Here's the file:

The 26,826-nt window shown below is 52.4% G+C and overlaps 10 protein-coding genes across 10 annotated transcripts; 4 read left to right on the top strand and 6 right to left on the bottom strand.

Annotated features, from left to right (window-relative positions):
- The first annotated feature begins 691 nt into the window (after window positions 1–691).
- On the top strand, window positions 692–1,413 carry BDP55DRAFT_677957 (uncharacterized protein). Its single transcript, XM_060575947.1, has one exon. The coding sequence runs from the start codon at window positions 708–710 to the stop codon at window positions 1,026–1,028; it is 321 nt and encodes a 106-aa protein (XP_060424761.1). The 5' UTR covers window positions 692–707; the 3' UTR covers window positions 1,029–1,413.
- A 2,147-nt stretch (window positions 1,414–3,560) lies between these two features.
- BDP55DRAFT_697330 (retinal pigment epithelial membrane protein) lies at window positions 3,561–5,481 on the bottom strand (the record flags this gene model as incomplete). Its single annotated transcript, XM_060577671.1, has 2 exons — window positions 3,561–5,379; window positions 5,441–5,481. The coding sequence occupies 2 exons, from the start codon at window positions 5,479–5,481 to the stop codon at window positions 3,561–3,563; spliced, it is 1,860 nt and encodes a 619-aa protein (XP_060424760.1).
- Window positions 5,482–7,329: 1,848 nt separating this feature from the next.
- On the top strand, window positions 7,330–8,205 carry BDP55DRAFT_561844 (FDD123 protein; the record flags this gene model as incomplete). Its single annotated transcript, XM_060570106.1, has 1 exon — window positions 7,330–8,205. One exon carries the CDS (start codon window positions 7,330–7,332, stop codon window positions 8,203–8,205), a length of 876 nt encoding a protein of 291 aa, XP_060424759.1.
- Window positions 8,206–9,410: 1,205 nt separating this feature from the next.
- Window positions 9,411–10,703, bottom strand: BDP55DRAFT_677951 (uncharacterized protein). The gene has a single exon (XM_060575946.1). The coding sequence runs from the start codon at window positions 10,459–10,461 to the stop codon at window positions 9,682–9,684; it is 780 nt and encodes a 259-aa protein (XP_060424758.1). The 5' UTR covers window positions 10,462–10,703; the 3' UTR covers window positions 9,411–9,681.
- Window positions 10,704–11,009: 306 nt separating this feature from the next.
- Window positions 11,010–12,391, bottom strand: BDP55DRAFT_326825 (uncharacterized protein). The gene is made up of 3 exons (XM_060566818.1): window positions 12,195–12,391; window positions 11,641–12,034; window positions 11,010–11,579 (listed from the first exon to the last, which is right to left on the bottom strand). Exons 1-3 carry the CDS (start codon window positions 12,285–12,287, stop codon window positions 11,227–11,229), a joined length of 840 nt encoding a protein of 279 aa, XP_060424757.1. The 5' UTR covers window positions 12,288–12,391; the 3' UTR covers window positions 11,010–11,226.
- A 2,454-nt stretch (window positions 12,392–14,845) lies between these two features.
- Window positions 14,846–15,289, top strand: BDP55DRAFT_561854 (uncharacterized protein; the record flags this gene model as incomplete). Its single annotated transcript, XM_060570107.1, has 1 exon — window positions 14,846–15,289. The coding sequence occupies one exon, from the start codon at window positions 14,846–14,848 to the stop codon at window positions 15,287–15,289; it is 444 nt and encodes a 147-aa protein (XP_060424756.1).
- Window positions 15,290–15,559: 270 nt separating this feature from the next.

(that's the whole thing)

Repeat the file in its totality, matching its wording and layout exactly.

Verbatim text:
The 26,826-nt window shown below is 52.4% G+C and overlaps 10 protein-coding genes across 10 annotated transcripts; 4 read left to right on the top strand and 6 right to left on the bottom strand.

Annotated features, from left to right (window-relative positions):
- The first annotated feature begins 691 nt into the window (after window positions 1–691).
- On the top strand, window positions 692–1,413 carry BDP55DRAFT_677957 (uncharacterized protein). Its single transcript, XM_060575947.1, has one exon. The coding sequence runs from the start codon at window positions 708–710 to the stop codon at window positions 1,026–1,028; it is 321 nt and encodes a 106-aa protein (XP_060424761.1). The 5' UTR covers window positions 692–707; the 3' UTR covers window positions 1,029–1,413.
- A 2,147-nt stretch (window positions 1,414–3,560) lies between these two features.
- BDP55DRAFT_697330 (retinal pigment epithelial membrane protein) lies at window positions 3,561–5,481 on the bottom strand (the record flags this gene model as incomplete). Its single annotated transcript, XM_060577671.1, has 2 exons — window positions 3,561–5,379; window positions 5,441–5,481. The coding sequence occupies 2 exons, from the start codon at window positions 5,479–5,481 to the stop codon at window positions 3,561–3,563; spliced, it is 1,860 nt and encodes a 619-aa protein (XP_060424760.1).
- Window positions 5,482–7,329: 1,848 nt separating this feature from the next.
- On the top strand, window positions 7,330–8,205 carry BDP55DRAFT_561844 (FDD123 protein; the record flags this gene model as incomplete). Its single annotated transcript, XM_060570106.1, has 1 exon — window positions 7,330–8,205. One exon carries the CDS (start codon window positions 7,330–7,332, stop codon window positions 8,203–8,205), a length of 876 nt encoding a protein of 291 aa, XP_060424759.1.
- Window positions 8,206–9,410: 1,205 nt separating this feature from the next.
- Window positions 9,411–10,703, bottom strand: BDP55DRAFT_677951 (uncharacterized protein). The gene has a single exon (XM_060575946.1). The coding sequence runs from the start codon at window positions 10,459–10,461 to the stop codon at window positions 9,682–9,684; it is 780 nt and encodes a 259-aa protein (XP_060424758.1). The 5' UTR covers window positions 10,462–10,703; the 3' UTR covers window positions 9,411–9,681.
- Window positions 10,704–11,009: 306 nt separating this feature from the next.
- Window positions 11,010–12,391, bottom strand: BDP55DRAFT_326825 (uncharacterized protein). The gene is made up of 3 exons (XM_060566818.1): window positions 12,195–12,391; window positions 11,641–12,034; window positions 11,010–11,579 (listed from the first exon to the last, which is right to left on the bottom strand). Exons 1-3 carry the CDS (start codon window positions 12,285–12,287, stop codon window positions 11,227–11,229), a joined length of 840 nt encoding a protein of 279 aa, XP_060424757.1. The 5' UTR covers window positions 12,288–12,391; the 3' UTR covers window positions 11,010–11,226.
- A 2,454-nt stretch (window positions 12,392–14,845) lies between these two features.
- Window positions 14,846–15,289, top strand: BDP55DRAFT_561854 (uncharacterized protein; the record flags this gene model as incomplete). Its single annotated transcript, XM_060570107.1, has 1 exon — window positions 14,846–15,289. The coding sequence occupies one exon, from the start codon at window positions 14,846–14,848 to the stop codon at window positions 15,287–15,289; it is 444 nt and encodes a 147-aa protein (XP_060424756.1).
- Window positions 15,290–15,559: 270 nt separating this feature from the next.